In what was a far cry from the rhetoric swirling in the Santa Fe mayoral race, the four candidates running to represent District 1 remained cordial as they offered different views on a number of topics during Thursday’s candidate forum.
Not once during the roughly 75-minute forum did any of the candidates — businessman Joe Hoback, Planning Commissioner Brian Gutierrez, real estate agent Roger Carson and incumbent Signe Lindell — take a shot across the bow, instead using their response time to outline possible fixes for a range of issues including affordable housing and the toppling of the Soldiers’ Monument.
“It’s really nice to see that we can separate the personal from the politics,” Hoback said at the end of the event, hosted by the League of Women Voters of Santa Fe County and held at The Santa Fe New Mexican’s offices.
Early voting in Santa Fe County began Tuesday at the County Clerk’s Office and will expand Oct. 16. Election Day is Nov. 2.
Asked how the city can balance development and the city’s water conservation responsibilities, Hoback said he favors the city hiring a long-range planner and updating the city’s general plan, which hasn’t been done since 1999.
“Before we can run, we have to be able to walk,” Hoback said.
Carson, president-elect of the Santa Fe Realtors Association, said the city has made great gains in water conservation but “definitely needs to do more.”
He said a good first step is to start looking at water as a recyclable resource, and that he favors exploring a system that can catch and recycle water that lands on rooftops.
Gutierrez, who owns Mr. G’s Pro Tow in District 3, said he would look at expanding the city’s green building code for single-family dwellings to multi-family housing.
Lindell said she was concerned by current zoning that allows one home on 1 acre.
She said it wasn’t practical for the city, and leads to an excess of landscaping, which often requires additional water.
About 30 percent of the city’s water goes to landscaping, which piles up on a parcel with just one home, Lindell said, adding, “Everyone wants a little bit of landscaping, but with 1 acre, you end up with quite a bit.”
On affordable housing, Gutierrez said he would like to see half of the city’s Affordable Housing Trust Fund be used for downpayment assistance for prospective homebuyers.
Lindell, who is retired, said affordable housing is always the number one issue in Santa Fe and that she lives in a home that she couldn’t afford in her” best year” of employment.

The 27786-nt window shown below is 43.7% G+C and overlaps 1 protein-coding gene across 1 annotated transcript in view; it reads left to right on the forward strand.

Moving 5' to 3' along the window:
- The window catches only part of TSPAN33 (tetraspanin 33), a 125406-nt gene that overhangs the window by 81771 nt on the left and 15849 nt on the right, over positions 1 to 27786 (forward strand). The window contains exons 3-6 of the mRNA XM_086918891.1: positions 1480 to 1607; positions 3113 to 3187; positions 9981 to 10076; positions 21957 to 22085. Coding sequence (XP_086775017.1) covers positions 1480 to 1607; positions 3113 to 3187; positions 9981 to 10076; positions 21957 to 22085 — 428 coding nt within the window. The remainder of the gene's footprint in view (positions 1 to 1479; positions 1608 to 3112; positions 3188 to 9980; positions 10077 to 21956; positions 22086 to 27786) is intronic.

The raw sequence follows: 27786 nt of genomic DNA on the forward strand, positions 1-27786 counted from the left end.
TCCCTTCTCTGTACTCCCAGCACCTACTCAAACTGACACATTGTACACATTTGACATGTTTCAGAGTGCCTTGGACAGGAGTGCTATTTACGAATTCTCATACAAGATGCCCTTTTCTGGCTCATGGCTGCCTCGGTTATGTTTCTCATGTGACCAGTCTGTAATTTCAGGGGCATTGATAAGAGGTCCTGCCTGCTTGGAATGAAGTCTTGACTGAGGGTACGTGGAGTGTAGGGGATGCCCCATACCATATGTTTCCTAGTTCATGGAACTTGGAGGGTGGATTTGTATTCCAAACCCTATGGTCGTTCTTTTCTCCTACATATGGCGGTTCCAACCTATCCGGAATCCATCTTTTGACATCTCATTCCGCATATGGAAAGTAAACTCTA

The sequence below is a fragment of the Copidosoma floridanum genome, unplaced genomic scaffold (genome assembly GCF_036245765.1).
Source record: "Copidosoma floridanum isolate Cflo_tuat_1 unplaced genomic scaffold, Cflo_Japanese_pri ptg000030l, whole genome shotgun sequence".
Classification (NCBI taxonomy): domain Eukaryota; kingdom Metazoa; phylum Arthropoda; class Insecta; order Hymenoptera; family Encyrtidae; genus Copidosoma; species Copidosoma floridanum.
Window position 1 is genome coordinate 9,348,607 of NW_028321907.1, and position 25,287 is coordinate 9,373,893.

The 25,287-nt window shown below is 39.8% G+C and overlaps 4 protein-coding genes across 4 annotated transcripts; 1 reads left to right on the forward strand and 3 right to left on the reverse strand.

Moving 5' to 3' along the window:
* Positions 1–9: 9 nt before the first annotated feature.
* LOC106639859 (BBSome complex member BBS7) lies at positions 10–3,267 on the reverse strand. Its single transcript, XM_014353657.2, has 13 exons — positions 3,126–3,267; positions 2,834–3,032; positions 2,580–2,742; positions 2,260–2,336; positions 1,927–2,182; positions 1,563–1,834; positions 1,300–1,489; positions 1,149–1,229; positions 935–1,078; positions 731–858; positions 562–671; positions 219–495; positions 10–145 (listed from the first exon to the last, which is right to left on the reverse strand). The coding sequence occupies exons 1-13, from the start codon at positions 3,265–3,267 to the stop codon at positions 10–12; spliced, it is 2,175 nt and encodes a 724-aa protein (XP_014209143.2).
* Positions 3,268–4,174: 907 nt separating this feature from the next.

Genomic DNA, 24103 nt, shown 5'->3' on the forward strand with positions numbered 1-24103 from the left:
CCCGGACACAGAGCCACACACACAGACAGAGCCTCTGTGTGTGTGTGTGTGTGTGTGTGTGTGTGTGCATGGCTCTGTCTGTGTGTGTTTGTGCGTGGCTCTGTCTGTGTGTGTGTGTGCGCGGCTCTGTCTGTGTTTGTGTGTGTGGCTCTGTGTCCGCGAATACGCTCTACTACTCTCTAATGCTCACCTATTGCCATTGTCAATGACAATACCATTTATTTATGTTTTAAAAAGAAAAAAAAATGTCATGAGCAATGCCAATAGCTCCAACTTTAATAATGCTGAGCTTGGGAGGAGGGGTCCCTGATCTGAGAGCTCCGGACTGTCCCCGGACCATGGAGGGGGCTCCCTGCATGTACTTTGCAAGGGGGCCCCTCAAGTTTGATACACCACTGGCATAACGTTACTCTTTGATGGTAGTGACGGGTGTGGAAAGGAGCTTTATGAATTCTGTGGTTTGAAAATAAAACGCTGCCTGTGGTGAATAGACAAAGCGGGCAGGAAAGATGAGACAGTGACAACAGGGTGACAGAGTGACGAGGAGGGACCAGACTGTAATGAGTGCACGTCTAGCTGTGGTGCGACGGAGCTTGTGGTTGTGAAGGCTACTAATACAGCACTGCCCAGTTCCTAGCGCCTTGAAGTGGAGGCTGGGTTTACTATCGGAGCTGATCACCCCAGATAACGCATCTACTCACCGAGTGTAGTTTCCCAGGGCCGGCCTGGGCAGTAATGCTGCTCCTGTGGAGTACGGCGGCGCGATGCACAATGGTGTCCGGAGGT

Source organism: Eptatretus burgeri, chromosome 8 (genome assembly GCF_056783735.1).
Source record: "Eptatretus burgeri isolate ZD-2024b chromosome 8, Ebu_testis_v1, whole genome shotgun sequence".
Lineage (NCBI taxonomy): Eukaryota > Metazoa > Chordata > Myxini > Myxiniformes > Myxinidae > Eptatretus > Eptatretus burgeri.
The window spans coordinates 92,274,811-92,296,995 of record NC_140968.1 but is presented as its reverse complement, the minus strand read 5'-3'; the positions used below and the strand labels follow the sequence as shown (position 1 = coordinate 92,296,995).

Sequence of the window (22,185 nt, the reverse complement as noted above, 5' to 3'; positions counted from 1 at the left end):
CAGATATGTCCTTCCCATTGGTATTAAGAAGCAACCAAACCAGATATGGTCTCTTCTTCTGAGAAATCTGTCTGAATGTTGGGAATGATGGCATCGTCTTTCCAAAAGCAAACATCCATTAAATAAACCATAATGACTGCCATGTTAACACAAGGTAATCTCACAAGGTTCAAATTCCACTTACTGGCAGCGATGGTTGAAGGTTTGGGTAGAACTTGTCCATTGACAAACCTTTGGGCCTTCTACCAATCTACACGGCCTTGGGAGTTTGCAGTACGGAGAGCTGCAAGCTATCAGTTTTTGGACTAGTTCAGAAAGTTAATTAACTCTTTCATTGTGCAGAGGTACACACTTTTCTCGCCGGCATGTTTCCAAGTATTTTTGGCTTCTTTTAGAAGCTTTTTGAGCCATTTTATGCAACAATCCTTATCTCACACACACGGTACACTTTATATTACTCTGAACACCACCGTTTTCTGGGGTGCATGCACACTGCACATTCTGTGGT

She said increasing wages is a good first step but also highlighted the importance of continued support of the Affordable Housing Trust Fund.
Hoback agreed that was important but also said he would look into holding a summit to bring in affordable housing leaders to help devise a strategy to tackle the problem.
Carson pivoted from the other three candidates, stating that as of 2010, funding for the trust fund has increased but has not made a dent in the city’s affordable housing index.
“There is a problem when I see money going in to help the problem and I see the problem get worse,” he said.
Carson said city code is formed in a way to support 1950s-era neighborhoods and homes.
“We need to change code and we need to change how we build homes,” Carson said. “What we are building now just isn’t sustainable.”
On the topic of drug use and support for youth, all candidates agreed that more services and funding for programs were needed to help address drug abuse in the city and to keep kids from falling into bad circles.
The group was divided, however, on how to handle the wake of the toppling of the Santa Fe Plaza obelisk and any cultural infighting across the city.
Hoback said he didn’t have an answer that would fix everything, but that he doesn’t favor people destroying public property as a form of protest. He said he supports letting the city’s CHART process play out.
He added that a good first step was to return the controversial Don Diego de Vargas statue, which was removed from Cathedral Park last year, to the cultural group the Caballeros de Vargas.
“I think we can take specific steps to say, ‘Here is the statue back; you can’t put it on city property yet until we finish the CHART process,’ ” Hoback said. “I think that is a good way to begin to heal.”
Carson said that for him, the obelisk represented New Mexicans’ role in defeating slavery in Santa Fe, and that he was saddened to see it fall but understood concerns about it.
Similar to Hoback’s idea on affordable housing, he said he supports forming an annual convention to discuss cultural issues.
“We can move the needle on this discussion,” Carson said.
Gutierrez said he felt the obelisk was the single most divisive issue in Santa Fe in some time.
“It was history; it was 152 years of history in the city,” Gutierrez said. “How do you take history of 152 years and try to erase it?”
Lindell, one of two District 1
councilors at the time of the obelisk’s toppling, said she hoped everyone listening to the forum was committed to seeing CHART through.
She said while she wasn’t sure if CHART was “going to work,” the city has trudged through worse. She said she was optimistic about how those discussions will play out.
“It’s going to take some pushing and some tugging, it will take some compromise, but I believe in us,” she said. “I think we have gone through worse. We just came through a pandemic. A worldwide viral pandemic. We can get through this.”
Correction: A previous version of this story incorrectly stated Signe Lindell said about 3 percent of the city's water goes to landscaping. She said about 30 percent of the city's water goes to landscaping.